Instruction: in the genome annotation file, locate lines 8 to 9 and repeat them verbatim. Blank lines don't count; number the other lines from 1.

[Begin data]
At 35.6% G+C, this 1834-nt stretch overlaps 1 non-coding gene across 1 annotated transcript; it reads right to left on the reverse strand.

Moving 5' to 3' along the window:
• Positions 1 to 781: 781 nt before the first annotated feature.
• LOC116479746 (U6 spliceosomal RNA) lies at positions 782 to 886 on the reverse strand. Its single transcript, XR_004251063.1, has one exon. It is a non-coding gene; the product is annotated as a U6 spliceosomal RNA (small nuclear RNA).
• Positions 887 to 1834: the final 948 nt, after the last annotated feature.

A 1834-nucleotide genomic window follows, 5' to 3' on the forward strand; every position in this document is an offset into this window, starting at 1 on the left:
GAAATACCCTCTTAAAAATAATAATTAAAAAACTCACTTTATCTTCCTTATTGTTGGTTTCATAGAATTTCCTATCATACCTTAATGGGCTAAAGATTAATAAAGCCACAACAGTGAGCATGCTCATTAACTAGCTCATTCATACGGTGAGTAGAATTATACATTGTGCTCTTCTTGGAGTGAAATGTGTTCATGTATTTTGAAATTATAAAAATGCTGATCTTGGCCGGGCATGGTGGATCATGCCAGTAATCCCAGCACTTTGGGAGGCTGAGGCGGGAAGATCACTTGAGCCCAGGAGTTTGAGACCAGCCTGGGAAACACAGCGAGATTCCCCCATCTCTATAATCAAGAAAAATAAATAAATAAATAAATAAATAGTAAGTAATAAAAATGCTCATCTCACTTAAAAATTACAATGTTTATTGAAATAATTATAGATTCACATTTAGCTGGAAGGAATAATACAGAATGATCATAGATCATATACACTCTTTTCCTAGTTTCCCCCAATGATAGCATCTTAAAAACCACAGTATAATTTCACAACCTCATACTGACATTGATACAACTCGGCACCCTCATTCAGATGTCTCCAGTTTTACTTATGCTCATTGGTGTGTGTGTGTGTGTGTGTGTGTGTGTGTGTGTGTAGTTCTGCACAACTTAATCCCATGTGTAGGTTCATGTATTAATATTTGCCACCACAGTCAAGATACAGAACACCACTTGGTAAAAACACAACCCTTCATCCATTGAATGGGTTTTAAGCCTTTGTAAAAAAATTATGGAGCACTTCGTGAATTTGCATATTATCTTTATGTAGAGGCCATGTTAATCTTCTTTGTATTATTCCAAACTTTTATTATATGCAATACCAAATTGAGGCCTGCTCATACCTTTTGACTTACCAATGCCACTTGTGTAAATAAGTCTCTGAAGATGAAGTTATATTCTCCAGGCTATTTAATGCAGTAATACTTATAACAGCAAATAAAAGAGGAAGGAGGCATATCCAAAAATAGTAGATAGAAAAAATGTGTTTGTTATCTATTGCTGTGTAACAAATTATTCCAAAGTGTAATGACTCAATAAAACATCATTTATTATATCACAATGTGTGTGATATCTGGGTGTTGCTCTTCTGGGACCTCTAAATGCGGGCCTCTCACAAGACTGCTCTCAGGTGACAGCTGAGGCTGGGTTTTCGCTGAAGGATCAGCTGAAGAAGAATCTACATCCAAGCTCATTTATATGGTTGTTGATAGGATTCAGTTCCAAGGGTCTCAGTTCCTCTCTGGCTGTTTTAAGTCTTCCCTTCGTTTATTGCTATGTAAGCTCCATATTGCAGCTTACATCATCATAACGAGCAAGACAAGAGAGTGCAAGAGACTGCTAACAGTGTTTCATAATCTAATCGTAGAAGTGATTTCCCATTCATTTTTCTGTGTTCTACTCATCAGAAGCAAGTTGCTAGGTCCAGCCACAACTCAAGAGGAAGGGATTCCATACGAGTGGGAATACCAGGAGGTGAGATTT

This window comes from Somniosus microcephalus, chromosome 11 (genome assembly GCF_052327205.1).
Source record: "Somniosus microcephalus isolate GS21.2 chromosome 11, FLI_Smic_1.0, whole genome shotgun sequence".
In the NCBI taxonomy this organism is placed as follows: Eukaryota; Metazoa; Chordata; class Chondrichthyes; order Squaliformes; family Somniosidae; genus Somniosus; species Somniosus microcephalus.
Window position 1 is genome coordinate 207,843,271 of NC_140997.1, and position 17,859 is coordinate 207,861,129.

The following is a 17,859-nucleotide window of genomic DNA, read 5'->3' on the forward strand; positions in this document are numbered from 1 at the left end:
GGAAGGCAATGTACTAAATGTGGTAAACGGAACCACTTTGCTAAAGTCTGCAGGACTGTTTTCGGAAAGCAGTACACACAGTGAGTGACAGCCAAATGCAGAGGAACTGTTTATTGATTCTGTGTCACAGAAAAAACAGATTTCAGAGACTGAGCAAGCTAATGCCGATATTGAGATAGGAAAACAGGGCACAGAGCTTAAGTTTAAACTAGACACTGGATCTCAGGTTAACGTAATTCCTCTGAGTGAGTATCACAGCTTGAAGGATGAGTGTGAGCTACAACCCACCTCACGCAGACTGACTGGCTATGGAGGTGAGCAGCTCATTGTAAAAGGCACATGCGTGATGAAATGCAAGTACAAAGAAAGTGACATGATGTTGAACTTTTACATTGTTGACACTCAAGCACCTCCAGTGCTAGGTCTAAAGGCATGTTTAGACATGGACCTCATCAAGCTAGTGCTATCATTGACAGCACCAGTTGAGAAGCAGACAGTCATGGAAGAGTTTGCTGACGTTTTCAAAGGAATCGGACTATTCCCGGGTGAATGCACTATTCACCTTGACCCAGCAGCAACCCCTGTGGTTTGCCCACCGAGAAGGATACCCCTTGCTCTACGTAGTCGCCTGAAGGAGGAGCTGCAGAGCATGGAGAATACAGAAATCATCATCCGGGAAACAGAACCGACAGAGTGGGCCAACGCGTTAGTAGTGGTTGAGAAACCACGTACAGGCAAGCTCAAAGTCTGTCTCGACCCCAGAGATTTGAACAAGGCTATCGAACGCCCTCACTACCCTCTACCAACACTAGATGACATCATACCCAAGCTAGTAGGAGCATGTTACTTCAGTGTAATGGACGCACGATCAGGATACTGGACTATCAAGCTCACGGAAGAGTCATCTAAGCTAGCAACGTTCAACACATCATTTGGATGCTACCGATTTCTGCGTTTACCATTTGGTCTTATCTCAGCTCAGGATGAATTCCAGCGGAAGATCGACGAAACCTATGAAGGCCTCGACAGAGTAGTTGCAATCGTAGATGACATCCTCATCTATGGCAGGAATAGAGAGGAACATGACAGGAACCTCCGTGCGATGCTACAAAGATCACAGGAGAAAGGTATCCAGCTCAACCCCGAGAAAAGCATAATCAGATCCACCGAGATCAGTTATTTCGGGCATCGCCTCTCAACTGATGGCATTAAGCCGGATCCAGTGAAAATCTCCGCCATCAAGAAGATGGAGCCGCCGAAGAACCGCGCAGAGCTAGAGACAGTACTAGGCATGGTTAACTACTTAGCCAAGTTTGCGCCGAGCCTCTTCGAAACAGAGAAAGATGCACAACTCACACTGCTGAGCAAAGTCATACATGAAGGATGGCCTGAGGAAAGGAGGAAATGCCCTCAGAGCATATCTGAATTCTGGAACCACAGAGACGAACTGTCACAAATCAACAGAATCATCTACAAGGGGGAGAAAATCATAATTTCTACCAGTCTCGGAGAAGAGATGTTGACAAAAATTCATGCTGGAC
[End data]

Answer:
This window comes from Somniosus microcephalus, chromosome 11 (genome assembly GCF_052327205.1).
Source record: "Somniosus microcephalus isolate GS21.2 chromosome 11, FLI_Smic_1.0, whole genome shotgun sequence".